what is modern architecture?

what is modern architecture?

Modern architecture, or modernist architecture, was an architectural style based upon new and innovative technologies of construction, particularly the use of glass, steel, and reinforced concrete; the idea that form should follow function (functionalism); an embrace of minimalism; and a rejection of ornament. It emerged in the first half of the 20th century and became dominant after World War II until the 1980s, when it was gradually replaced as the principal style for institutional and corporate buildings by postmodern architecture.

Modern architecture emerged at the end of the 19th century from revolutions in technology, engineering and building materials, and from a desire to break away from historical architectural styles and to invent something that was purely functional and new.

The revolution in materials came first, with the use of cast iron, plate glass, and reinforced concrete, to build structures that were stronger, lighter and taller. The cast plate glass process was invented in 1848, allowing the manufacture of very large windows. The Crystal Palace by Joseph Paxton at the Great Exhibition of 1851 was an early example of iron and plate glass construction, followed in 1864 by the first glass and metal curtain wall. These developments together led to the first steel-framed skyscraper, the ten-story Home Insurance Building in Chicago, built in 1884 by William Le Baron Jenney. The iron frame construction of the Eiffel Tower, then the tallest structure in the world, captured the imagination of millions of visitors to the 1889 Paris Universal Exposition.

French industrialist François Coignet was the first to use iron-reinforced concrete, that is, concrete strengthened with iron bars, as a technique for constructing buildings.[5] In 1853 Coignet built the first iron reinforced concrete structure, a four-story house in the suburbs of Paris. A further important step forward was the invention of the safety elevator by Elisha Otis, first demonstrated at the New York Crystal Palace exposition in 1854, which made tall office and apartment buildings practical. Another important technology for the new architecture was electric light, which greatly reduced the inherent danger of fires caused by gas in the 19th century.

The debut of new materials and techniques inspired architects to break away from the neoclassical and eclectic models that dominated European and American architecture in the late 19th century, most notably eclecticism, Victorian and Edwardian architecture, and the Beaux-Arts architectural style. This break with the past was particularly urged by the architectural theorist and historian Eugène Viollet-le-Duc. In his 1872 book Entretiens sur L’Architecture, he urged: “use the means and knowledge given to us by our times, without the intervening traditions which are no longer viable today, and in that way we can inaugurate a new architecture. For each function its material; for each material its form and its ornament.” This book influenced a generation of architects, including Louis Sullivan, Victor Horta, Hector Guimard, and Antoni Gaudí.

Determine Your Style in architecture

Determine Your Style in architecture

How do you want a space to feel? Here’s a trick to help you hone in on your style: take a look at your closet. Do you prefer tailored pieces or do you prefer looser and more comfortable items? Do you gravitate toward certain colors or patterns? Another way to help you determine your style is to think of key words that define how you want a space to feel. Traditional, formal, elegant? Playful, humorous, inviting? Monochromatic, streamlined, modern?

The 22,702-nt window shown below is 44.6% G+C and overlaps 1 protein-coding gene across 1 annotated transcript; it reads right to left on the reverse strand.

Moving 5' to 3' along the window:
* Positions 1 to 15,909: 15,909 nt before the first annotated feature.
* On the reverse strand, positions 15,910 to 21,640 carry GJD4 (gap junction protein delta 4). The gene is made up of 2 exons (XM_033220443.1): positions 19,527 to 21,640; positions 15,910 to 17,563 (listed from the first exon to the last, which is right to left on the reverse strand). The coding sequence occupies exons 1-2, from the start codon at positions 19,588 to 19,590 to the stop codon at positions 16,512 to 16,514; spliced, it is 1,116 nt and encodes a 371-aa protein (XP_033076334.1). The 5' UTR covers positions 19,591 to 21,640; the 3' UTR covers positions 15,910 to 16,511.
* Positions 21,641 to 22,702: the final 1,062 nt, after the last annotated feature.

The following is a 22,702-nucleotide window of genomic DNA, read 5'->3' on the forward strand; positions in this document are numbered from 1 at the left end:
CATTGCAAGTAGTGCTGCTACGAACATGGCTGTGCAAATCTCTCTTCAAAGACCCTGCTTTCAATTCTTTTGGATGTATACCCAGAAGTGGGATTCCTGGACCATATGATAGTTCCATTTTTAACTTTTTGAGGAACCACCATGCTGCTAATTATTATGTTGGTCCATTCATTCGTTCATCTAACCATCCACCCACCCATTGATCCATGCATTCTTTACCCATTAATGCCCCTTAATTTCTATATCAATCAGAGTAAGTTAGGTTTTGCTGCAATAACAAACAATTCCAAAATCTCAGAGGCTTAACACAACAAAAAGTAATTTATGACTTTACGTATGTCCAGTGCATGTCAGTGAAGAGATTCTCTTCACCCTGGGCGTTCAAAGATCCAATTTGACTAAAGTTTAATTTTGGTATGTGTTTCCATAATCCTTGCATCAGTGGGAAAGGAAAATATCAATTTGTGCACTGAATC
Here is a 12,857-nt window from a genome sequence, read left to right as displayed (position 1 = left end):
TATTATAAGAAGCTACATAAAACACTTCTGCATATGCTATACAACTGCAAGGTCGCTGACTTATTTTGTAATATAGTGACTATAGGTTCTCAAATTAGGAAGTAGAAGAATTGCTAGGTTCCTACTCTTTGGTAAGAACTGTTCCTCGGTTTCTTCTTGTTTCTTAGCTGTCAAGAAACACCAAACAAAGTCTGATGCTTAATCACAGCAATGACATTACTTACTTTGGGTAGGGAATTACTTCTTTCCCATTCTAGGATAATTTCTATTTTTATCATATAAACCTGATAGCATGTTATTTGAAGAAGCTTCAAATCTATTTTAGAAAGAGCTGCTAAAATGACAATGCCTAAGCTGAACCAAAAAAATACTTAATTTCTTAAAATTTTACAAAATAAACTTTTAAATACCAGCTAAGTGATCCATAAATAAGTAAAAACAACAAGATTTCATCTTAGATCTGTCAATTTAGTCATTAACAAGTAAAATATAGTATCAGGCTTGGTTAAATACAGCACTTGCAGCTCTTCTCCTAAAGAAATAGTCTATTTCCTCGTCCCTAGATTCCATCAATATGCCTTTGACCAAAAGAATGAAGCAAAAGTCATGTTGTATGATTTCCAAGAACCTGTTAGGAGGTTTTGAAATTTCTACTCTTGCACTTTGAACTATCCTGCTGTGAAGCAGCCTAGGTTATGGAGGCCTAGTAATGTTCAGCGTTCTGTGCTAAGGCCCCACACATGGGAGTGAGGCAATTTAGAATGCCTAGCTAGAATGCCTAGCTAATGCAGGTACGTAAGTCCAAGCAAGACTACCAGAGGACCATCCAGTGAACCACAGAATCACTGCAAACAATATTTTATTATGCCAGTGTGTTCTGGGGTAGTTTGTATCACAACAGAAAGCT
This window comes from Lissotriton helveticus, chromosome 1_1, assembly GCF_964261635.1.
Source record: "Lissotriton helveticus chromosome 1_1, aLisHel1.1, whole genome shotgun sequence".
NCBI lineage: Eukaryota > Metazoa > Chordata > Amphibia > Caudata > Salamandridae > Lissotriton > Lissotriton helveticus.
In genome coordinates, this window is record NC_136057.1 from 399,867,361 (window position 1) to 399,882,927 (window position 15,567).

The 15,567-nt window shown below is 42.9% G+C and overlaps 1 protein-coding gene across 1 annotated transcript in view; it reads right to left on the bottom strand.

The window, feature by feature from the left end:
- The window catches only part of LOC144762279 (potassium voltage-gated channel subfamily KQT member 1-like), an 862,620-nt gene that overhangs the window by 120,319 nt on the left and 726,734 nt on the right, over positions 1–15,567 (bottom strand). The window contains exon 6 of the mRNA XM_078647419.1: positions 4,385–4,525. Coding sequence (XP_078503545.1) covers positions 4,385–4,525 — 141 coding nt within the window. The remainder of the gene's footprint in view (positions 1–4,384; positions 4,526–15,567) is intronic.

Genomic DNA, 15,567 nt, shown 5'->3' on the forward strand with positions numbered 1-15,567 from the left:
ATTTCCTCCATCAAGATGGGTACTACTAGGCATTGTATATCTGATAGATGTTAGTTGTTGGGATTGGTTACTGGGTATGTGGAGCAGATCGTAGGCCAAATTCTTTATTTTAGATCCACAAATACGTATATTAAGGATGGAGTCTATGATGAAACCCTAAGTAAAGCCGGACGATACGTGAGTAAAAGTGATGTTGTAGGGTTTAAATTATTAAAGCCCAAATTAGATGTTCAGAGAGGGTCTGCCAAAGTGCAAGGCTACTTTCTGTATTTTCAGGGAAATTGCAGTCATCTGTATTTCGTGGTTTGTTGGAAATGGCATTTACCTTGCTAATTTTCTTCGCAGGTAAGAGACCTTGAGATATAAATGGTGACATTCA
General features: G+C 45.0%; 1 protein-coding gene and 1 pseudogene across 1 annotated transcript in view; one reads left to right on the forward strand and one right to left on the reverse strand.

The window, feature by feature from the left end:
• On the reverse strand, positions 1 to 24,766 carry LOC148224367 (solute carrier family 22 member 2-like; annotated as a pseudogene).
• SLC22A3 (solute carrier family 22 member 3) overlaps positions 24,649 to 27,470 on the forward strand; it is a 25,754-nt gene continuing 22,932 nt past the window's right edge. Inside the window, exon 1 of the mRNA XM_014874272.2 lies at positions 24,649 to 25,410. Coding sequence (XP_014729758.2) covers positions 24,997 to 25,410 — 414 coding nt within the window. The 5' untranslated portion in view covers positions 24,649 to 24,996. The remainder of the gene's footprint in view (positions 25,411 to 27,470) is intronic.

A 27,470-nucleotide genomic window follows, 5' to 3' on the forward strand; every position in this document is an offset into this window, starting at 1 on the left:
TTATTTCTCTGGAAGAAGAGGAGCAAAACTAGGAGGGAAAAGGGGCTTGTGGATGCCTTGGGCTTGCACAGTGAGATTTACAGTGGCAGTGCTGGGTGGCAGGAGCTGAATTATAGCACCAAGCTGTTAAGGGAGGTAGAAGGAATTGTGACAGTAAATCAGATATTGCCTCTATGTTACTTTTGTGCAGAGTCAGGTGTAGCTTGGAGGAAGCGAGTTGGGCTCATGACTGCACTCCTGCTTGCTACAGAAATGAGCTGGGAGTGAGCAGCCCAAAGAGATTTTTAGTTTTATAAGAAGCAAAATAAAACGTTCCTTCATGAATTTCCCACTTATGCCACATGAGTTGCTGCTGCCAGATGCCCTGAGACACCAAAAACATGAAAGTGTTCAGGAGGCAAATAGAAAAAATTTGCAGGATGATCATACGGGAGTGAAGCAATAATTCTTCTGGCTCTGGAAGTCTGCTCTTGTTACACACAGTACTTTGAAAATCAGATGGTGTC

Take note of design inspirations in every facet of life. I often use these as a starting point to discuss with clients when I’m hired to help them design the interiors of their homes. Recall a hotel in which you’ve stayed or restaurant in which you’ve dined that particularly struck your fancy. Perhaps it was a minimal interior from your trip to Japan or a clubby bar in New York furnished with worn leather chairs.

It is a lot easier for people to express what they do not like. By putting dislikes into the equation, we can eliminate some things and narrow in on others. For example, a bold large-scale print might remind you of something in your childhood that you do not want to see in your own space. Or a wingback chair might bring back memories of being sent to time-outs for pulling your sister’s hair. Likewise, a certain color might evoke feelings of a past design trend that you aren’t eager to repeat. These memories and reactions are very personal and individual, but also define our tastes.

who is an architect?

who is an architect?

An architect is a person who plans, designs and oversees the construction of buildings. To practice architecture means to provide services in connection with the design of buildings and the space within the site surrounding the buildings that have human occupancy or use as their principal purpose. Etymologically, the term architect derives from the Latin architectus, which derives from the Greek (arkhi-, chief + tekton, builder), i.e., chief builder.

The Professional requirements for architects vary from place to place. An architect’s decisions affect public safety, and thus the architect must undergo specialized training consisting of advanced education and a practicum (or internship) for practical experience to earn a license to practice architecture. Practical, technical, and academic requirements for becoming an architect vary by jurisdiction, though the formal study of architecture in academic institutions has played a pivotal role in the development of the profession as a whole.